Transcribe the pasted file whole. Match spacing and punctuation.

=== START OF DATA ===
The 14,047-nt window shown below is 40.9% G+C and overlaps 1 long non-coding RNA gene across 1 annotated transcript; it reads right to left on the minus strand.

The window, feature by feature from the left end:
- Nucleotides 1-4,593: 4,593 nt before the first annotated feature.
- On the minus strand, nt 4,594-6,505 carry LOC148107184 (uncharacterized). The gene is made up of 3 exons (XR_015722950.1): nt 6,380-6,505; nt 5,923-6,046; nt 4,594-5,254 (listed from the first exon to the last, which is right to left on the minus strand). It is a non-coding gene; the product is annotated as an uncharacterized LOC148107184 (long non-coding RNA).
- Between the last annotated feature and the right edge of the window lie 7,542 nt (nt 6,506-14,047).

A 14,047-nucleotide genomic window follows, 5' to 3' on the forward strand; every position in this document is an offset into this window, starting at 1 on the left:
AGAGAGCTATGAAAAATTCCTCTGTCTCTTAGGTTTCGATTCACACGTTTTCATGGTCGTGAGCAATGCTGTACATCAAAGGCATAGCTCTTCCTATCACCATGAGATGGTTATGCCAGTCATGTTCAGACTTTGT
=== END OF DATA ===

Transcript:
The 14,047-nt window shown below is 40.9% G+C and overlaps 1 long non-coding RNA gene across 1 annotated transcript; it reads right to left on the minus strand.

The window, feature by feature from the left end:
- Nucleotides 1-4,593: 4,593 nt before the first annotated feature.
- On the minus strand, nt 4,594-6,505 carry LOC148107184 (uncharacterized). The gene is made up of 3 exons (XR_015722950.1): nt 6,380-6,505; nt 5,923-6,046; nt 4,594-5,254 (listed from the first exon to the last, which is right to left on the minus strand). It is a non-coding gene; the product is annotated as an uncharacterized LOC148107184 (long non-coding RNA).
- Between the last annotated feature and the right edge of the window lie 7,542 nt (nt 6,506-14,047).

A 14,047-nucleotide genomic window follows, 5' to 3' on the forward strand; every position in this document is an offset into this window, starting at 1 on the left:
AGAGAGCTATGAAAAATTCCTCTGTCTCTTAGGTTTCGATTCACACGTTTTCATGGTCGTGAGCAATGCTGTACATCAAAGGCATAGCTCTTCCTATCACCATGAGATGGTTATGCCAGTCATGTTCAGACTTTGT